Something I forgot to add.. Back when I was living in California, I made a few videos of a ukulele band. Not professionals, just community education students putting on a performance. It was a fun concert. Here is the link, which you will probably have to copy and paste: http://www.youtube.com/user/heartywhistler/search?query=ukulele

  3. tomschronicles permalink
    October 20, 2013 11:19 PM

    I need to read more blogs by other people. I write a lot, but don’t read many blogs. I didn’t even know I could search by subject here on wordpress. I found a “learn wordpress” page.. going to have a look at that. Thanks for letting me know how you found my blog. I always want to know how people get here.

    Although I do a variety of British accents, I don’t do cockney. I haven’t tried. I try to do accents that don’t sound like stereotypical characters, but more like real British people. One exception to this is my desire to sound like Ian Mckellen (one of my favorite actors) when he is playing Gandalf, but I can’t get the voice right.

    I suppose I find it fairly easy to do some British accents because I’ve for many years watched lots of British TV and movies.. “Monty Python,” “Fawlty Towers,” “Black Books,” “Outnumbered,” “Foyle’s War,” “Keeping Up Appearances,” “Downton Abbey,” etc. I just watched an episode of “Black Books” less than an hour ago, and wrote a very brief post about the show.

    PBS (Public Broadcasting Service) is a non-commercial, partially govt. funded set of TV channels (at least 4) that has a lot of educational programming, music shows, and British programs. I would like to get the channel BBC America, but it is not available where I live.

    I do get BBC radio at certain times of the day on NPR (National Public Radio) which is the radio equivalent of PBS. BBC radio is on during the afternoon for 2 hours, and is on from 9pm until 6 am or something like that. My dad goes to sleep every night listening to BBC radio on NPR.

    Ukes.. my brother tried mine out today. He liked it. I hope he buys one. We could learn together. Might help him de-stress.

    I’ve been playing some. Very nice change compared to trying to play guitar. I like the portability and being able to cover almost the entire fretboard without moving my hand. I have very long fingers, and am playing a soprano uke.

    Barre chords are lots easier on ukes than guitars, and I like the tone of ukes.. pleasant.

    I tried a Mahalo uke a couple days ago. Seems like a good one to me.. no need to spend a ton of money.

    I’ve watched a couple Roy Smeck videos. Entertaining, but for me, not musically enjoyable. Too frantic. I’ve started listening to Jake Shimabukuro. He really shreds too at times, but also plays some really beautiful music, doesn’t just strum away like a madman. I’m sure Smeck could play beautiful music as well, but I haven’t yet found any youtube videos of him doing this.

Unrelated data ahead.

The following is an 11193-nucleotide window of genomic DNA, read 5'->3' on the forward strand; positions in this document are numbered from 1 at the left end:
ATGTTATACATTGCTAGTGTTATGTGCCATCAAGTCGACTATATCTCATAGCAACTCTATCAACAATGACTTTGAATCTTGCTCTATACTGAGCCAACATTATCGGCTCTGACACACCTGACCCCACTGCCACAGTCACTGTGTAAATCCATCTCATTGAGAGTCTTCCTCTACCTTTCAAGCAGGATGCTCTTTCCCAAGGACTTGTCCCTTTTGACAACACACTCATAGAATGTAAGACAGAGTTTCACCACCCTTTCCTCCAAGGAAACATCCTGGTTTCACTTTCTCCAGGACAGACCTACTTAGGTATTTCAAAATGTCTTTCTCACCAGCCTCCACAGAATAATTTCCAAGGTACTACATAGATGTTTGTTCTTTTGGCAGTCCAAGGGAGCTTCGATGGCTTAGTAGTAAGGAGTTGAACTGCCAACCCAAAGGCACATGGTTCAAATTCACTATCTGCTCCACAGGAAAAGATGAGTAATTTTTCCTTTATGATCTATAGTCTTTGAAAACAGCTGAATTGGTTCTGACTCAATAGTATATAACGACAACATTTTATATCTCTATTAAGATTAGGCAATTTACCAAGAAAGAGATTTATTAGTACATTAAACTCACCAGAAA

There’s a uke version of “Somewhere Over the Rainbow.” I forget who it’s by.. I’ll have to track it down on youtube. Do folks in the UK watch a lot of youtube?

    I think I’ll work on the uke by myself for a little while before finding a group to jam with. It would probably be a good idea for me to learn 15 or so chords at least. I have an instruction book that is useful.

    Ok then.. thanks for your comments.

    -Tom.

  4. October 21, 2013 2:31 PM

    Aah, some classic British comedy. And BBC radio shows too. You have good taste there!

    I’m lucky enough to have been to some recordings (mostly comedy but some quizzes & panel shows too, mainly radio, as it’s more fun because it’s more immediate & less retakes) – some in the old Paris Studios just before it closed down; a pile of stuff in the iconic Radio Theatre in BBC Broadcasting House & various other theatres & the odd room in that area; & TV stuff in BBC TV Centre & the London Studios, plus a few of the other venues the BBC & commercial stations (eg ITV & Channel 4).use.

    YouTube is great for digging out a lot of old stuff like that & for finding music from all over the place. Some great old recordings have been put online, often just folk recording their record players!

    I’ve only heard a little Roy Smeck he is quite manic. I suspect the Somewhere Over The Rainbow uke version you’ve heard is Israel Kamakawiwo. The other guitarists in our group say similar things to you about switching to playing a uke – soprano is the most common size & very portable. I’ve only got short fingers so I reckon would struggle getting the reach required for some of the guitar chords.

    I was at around the 15 chord limit when I went along to my group – it’s more about how welcoming your local group is & how it’s run. As you play an instrument already, you’ll have a better feel of when you’ll want a bit of support / that social element side. I’m sure you’ll have fun if your brother decides to learn too: I find it a great way to unwind. The community group look like they were having fun in the videos!

    Best wishes.

    Jeanette

  5. tomschronicles permalink
    October 24, 2013 8:56 PM

    Would you mind continuing this correspondence with email? That would probably be easier than continuing to access the comments section. I like to have international email pals. Thanks!